Algeria vs. Russia: 50-50 Challenge
Our expert bloggers will give their thoughts ahead of each game, so as Algeria take on Russia in Group H, Maher Mezahi (Algeria) and Michael Yokhin (Russia) are your guides.
What's at stake?
Maher Mezahi: Everything is at stake. The match against Russia on Thursday evening might very well be the most important match in Algeria's footballing history. A win or draw should send Les Fennecs to the round of 16 for the first time ever. Algeria has never faced Russia, but Russia boss Fabio Capello will know the North Africans well, having squared off with the Desert Foxes in South Africa four years ago while at the helm of England. In Cape Town, Algeria managed to frustrate Capello's side, but he will seek his revenge in Curitiba as Russia look to sneak into the knockout stages.
Michael Yokhin: This is quite simply one of the most important Russia games in recent history. A win is needed to make it to the second round at World Cup for the first time in post-Soviet era, and for the first time since 1986 if you take USSR into account.
Russia failed at the group stage in 1994 and 2002, when their squad was better than it is now, and didn't qualify for the tournament at all in 1998, 2006 and 2010. Now they can record their biggest achievement, ahead of hosting the World Cup themselves in 2018. It is now or never for this team to fulfill its potential, which is rather limited but still much higher than we witnessed in the first two games.
MM: After a slight goal drought in official competitions, Islam Slimani rediscovered his goal-scoring form against South Korea. The Sporting Clube de Portugal man hustled and bustled his way his way to a goal in the 26th minute. Twelve minutes later, he latched onto a botched clearance to provide Abdelmoumene Djabou with an assist. It is doubtful that he can torture Russia's centre-halves in the same manner he did Kim Young-gwon and Hong Jeong-ho, but Slimani's activity and killer instinct will be pivotal in any success Algeria are to have versus Russia.
MY: It is time to attack, and the X factor for Russia is a man who spent most of the first two fixtures on the bench and could finally get a chance to shine in the starting lineup. Aleksandr Kerzhakov, the only survivor from the 2002 squad when he was a 19-year-old, started in all 10 qualifying games under Capello, and his predatory instincts in the penalty area are desperately needed now.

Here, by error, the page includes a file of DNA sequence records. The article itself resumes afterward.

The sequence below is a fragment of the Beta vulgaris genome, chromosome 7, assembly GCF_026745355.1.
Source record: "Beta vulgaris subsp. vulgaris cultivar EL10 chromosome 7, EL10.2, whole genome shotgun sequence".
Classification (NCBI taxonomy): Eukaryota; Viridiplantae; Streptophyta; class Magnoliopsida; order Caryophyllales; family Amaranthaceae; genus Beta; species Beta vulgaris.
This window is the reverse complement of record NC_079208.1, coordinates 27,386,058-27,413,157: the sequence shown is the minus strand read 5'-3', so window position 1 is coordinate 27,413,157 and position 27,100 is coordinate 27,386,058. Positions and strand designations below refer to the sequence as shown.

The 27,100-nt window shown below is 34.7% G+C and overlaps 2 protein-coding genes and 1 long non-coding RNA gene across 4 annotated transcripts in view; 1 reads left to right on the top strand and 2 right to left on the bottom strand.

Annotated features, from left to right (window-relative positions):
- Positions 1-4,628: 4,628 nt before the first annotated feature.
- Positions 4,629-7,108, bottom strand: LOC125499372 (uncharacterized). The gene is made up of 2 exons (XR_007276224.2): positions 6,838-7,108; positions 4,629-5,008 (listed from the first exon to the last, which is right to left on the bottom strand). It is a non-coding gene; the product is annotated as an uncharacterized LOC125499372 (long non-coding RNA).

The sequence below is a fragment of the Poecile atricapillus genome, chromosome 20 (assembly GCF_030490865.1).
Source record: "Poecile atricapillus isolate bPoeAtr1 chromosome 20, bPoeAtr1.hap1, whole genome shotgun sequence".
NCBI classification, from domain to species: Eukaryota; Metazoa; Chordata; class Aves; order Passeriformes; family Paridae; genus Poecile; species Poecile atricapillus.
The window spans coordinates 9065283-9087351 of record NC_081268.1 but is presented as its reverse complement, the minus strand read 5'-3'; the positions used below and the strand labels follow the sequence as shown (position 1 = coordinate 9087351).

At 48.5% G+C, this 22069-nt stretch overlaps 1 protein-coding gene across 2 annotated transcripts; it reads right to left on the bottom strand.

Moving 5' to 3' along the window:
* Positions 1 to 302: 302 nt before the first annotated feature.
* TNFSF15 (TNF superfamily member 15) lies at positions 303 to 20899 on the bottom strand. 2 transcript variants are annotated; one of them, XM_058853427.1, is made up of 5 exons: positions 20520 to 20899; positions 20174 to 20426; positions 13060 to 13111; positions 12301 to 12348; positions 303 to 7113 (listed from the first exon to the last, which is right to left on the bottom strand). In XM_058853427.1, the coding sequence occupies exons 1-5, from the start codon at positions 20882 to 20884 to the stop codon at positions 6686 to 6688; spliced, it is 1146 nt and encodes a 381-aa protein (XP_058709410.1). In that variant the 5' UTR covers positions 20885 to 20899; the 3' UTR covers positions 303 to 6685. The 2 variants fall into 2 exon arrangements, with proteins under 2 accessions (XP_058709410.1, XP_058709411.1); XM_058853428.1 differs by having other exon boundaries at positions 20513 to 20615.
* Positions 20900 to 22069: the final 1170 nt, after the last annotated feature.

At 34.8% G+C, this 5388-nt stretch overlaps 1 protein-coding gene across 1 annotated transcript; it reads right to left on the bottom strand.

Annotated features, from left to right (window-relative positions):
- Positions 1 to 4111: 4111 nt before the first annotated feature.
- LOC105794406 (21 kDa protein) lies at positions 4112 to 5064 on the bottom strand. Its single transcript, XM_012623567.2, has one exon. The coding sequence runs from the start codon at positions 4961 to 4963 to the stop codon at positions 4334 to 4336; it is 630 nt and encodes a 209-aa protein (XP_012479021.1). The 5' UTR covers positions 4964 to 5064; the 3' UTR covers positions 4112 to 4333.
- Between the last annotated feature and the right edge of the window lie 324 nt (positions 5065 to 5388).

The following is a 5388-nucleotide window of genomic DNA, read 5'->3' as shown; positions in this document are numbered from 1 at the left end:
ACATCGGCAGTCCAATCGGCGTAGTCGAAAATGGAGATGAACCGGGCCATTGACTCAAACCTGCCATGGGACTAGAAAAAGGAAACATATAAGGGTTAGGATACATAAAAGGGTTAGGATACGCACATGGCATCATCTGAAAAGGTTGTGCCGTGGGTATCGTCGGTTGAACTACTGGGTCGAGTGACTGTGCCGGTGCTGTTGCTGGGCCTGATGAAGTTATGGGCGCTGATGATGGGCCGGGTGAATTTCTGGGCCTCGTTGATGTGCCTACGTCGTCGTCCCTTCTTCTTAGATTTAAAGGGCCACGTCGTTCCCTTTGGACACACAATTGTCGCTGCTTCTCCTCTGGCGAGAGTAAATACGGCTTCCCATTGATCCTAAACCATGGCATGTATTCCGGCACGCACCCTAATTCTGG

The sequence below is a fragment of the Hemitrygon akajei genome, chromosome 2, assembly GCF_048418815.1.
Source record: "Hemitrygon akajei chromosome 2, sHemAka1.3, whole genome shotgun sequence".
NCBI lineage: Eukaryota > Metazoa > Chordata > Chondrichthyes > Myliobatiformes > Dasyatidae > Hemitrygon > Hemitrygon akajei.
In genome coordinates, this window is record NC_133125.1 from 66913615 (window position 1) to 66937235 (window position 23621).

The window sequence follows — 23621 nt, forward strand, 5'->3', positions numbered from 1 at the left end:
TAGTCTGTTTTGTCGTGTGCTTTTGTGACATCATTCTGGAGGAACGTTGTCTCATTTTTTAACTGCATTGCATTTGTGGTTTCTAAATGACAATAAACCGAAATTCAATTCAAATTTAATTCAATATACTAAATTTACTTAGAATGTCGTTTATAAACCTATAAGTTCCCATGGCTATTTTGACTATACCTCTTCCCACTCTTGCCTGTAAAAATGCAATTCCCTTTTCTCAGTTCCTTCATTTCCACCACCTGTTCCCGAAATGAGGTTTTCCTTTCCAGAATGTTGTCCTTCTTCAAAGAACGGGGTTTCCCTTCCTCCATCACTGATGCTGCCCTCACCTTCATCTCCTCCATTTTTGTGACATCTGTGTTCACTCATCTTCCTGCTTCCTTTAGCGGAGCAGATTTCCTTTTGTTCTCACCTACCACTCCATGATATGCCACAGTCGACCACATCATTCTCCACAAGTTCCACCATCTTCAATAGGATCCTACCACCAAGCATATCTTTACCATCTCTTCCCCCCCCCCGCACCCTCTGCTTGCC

The Zenit forward -- who netted the team's only goal in the tournament so far, equalising against the Koreans just moments after coming on as a sub -- is level with Vladimir Beschastnykh as Russia's all-time top scorer (26 goals). Another strike will make him the sole leader, but will Capello trust him?
MM: Russia have started their two group matches without Alan Dzagoev or Kerzhakov. The Russians are obligated to win, so Capello might opt for a more attacking formation and start the attacking triumvirate of Dzagoev, Kerzhakov and Aleksandr Kokorin. With that kind of arsenal available to him, Dzagoev will possess the necessary tools to hurt Algeria. His creativity poses the largest threat to a defence that has conceded two goals per match in this tournament.
MY: If Russia have to expose themselves at the back trying to score, Algeria will be extremely dangerous on the counter. Light-footed and technically sound players, especially Sofiane Feghouli and Yacine Brahimi, are capable of posing all sorts of problems -- even more so when you take into account that the experienced pair of central defenders, Vasily Berezutskiy and Sergei Ignashevich, lack pace. Algeria's lineup will be difficult to predict, and Capello must prepare his troops for a few different scenarios.
MM: Brahimi versus Denis Glushakov. This individual battle is a microcosm of the larger narrative underlining the action on the pitch. Only the Netherlands, Colombia and France have scored more goals per match than Les Fennecs, and no player better encapsulates Algeria's verve and panache than Brahimi. Denis Glushakov, who sits in front of Russia's back four, will be tasked with trying to muzzle Brahimi and Algeria's other attacking midfielders. The Spartak Moscow man represents Russia's defensive rigidity and tactical intelligence. If Glushakov and co can stifle Brahimi's genius, they will vastly increase their chance of victory.
MY: Russia's offensive midfielders, especially in the center, will be absolutely crucial. The team lacked imagination, as Oleg Shatov expectedly failed to produce any sparks as their new playmaker. Whether he stays put or is replaced by Alan Dzagoev, the offensive midfielder must win the tactical battle with Algeria's defensive midfield players. If Russia are shut down in that area, as they were in the previous games, their chances of scoring will be much lower.
MM: A lot depends on whether Algeria can score early. The plan is to attack from the get-go, but if Algeria fail to beat Russia goalkeeper Igor Akinfeev, the final stages of the match could get nervy. A tense 1-1 seems the most likely outcome.
MY: The game could easily go either way, and much depends on the tactical choices of the coaches. Vahid Halilhodzic of Algeria is probably the most flexible coach at the tournament, while Capello is one of the most rigid, and that -- in all fairness -- doesn't cause a lot of optimism. Both previous predictions proved to be optimistic, but I'll go for it again -- hopefully it will be correct this time. A long shot, really, but 1-0 to Russia.